Sunday, April 5, 2015

Religious Rights Under Fire?

Just in time for Easter, Rebel Commander Ezra Levant, has a rant about religious freedom. And he's got a zippy graphic of Jesus on the cross with a pride flag in the background. When you mouse over the text link, it turns red. I point all this out because the piece pretty much goes downhill from there. Mr Levant is enunciating, as only he can, over reaction to Indiana's RFRA legislation, which has recently been modified amidst human rights complaints. 

First, here's what Ezra and his vest had to say about RFRA - Indiana's Religious Freedom Restoration Act -- SB 101.

Levant begins where apologists for the legislation begin -- by saying it is virtually identical to legislation of the same name passed under President Bill Clinton two decades ago. They're similar in name, but that's about it. The national legislation provided some protection to persons of faith who found themselves in violation of federal law in their practice of religion. As Mr Levant puts it, it protected "religious minorities." Levant sneers at concerns that the law could support discrimination against LGBT minorities, conveniently ignoring that there is no State non-discrimination clause for queer Indianans, and most of the State has no county or city protections. He opines, sarcastically:
This law could theoretically protect, say, a Christian baker from having to make a pro-gay-marriage-same-sex-marriage-wedding-cake. That's the theoretical example. And this law would say well there really is no compelling interest to force this baker to decorate a gay wedding cake. You're violating their Christian or Muslim or Jewish or Sikh or Hindu beliefs.
Here's the thing. Baking a cake isn't a religious sacrament; it's merely a service. In asking the shopkeeper to bake the cake the consumer is not asking for an endorsement of their lifestyle. They're asking for a cake. It is interesting to note that Mr Levant chose the word "protect," further suggesting that providing a service to an LGBT person's wedding constitutes a hardship for the faithful.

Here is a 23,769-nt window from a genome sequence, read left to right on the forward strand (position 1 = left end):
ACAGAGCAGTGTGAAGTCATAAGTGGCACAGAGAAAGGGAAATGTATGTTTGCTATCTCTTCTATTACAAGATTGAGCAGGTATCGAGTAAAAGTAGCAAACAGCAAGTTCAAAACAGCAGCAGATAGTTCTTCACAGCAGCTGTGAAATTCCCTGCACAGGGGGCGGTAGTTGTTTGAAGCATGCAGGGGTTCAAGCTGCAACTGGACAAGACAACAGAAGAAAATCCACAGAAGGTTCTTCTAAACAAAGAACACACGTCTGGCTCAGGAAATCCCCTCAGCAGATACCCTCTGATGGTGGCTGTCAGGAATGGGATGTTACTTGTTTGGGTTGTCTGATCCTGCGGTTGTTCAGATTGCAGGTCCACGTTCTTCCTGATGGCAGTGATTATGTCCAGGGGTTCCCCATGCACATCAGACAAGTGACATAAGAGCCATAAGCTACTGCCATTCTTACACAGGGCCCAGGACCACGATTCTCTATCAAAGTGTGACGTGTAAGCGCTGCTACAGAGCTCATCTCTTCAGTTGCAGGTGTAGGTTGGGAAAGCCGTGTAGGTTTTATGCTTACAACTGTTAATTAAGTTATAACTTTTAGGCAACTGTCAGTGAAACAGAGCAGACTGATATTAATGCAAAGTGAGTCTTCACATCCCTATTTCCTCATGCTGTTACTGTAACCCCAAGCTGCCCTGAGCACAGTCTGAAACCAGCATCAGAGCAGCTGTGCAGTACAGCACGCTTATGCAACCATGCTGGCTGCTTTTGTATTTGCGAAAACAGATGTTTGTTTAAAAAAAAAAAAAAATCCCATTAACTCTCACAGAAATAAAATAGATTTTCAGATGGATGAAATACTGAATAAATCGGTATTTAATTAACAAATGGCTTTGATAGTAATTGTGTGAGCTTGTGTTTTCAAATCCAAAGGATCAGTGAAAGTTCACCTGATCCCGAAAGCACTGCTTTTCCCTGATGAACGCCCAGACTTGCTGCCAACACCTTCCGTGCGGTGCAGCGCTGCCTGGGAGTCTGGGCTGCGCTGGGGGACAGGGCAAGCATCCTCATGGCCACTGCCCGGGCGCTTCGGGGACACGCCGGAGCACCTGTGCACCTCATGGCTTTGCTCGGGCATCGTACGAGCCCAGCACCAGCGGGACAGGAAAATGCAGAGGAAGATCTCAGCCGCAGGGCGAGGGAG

US Senator Chuck Schumer (D-NY) who, along with Sen. Ted Kennedy, introduced the federal RFRA when he was a congressman in 1993, explains the distinction between the two bills on his Facebook page (emphasis mine):
In the uproar over the recently passed Indiana Religious Freedom Restoration Act (RFRA), defenders of the bill like Indiana Gov. Pence are trying to hide behind the argument that the law "simply mirrors" the federal RFRA Sen. Ted Kennedy wrote and I introduced as a Congressman in 1993. That may be true only if you're using a Funhouse mirror. In reality, it is completely false, and a disingenuous argument to boot; they should cease and desist immediately comparing the federal RFRA of 1993 to their present, misguided law.There are two simple reasons the comparison does not hold water. 
First, the federal RFRA was written narrowly to protect individuals’ religious freedom from government interference unless the government or state had a compelling interest. If ever there was a compelling state interest, it is to prevent discrimination. The federal law was not contemplated to, has never been, and could never be used to justify discrimination against gays and lesbians, in the name of religious freedom or anything else. 
Second, the federal RFRA was written to protect individuals’ interests from government interference, but the Indiana RFRA protects private companies and corporations. When a person or company enters the marketplace, they are doing so voluntarily, and the federal RFRA was never intended to apply to them as it would to private individuals.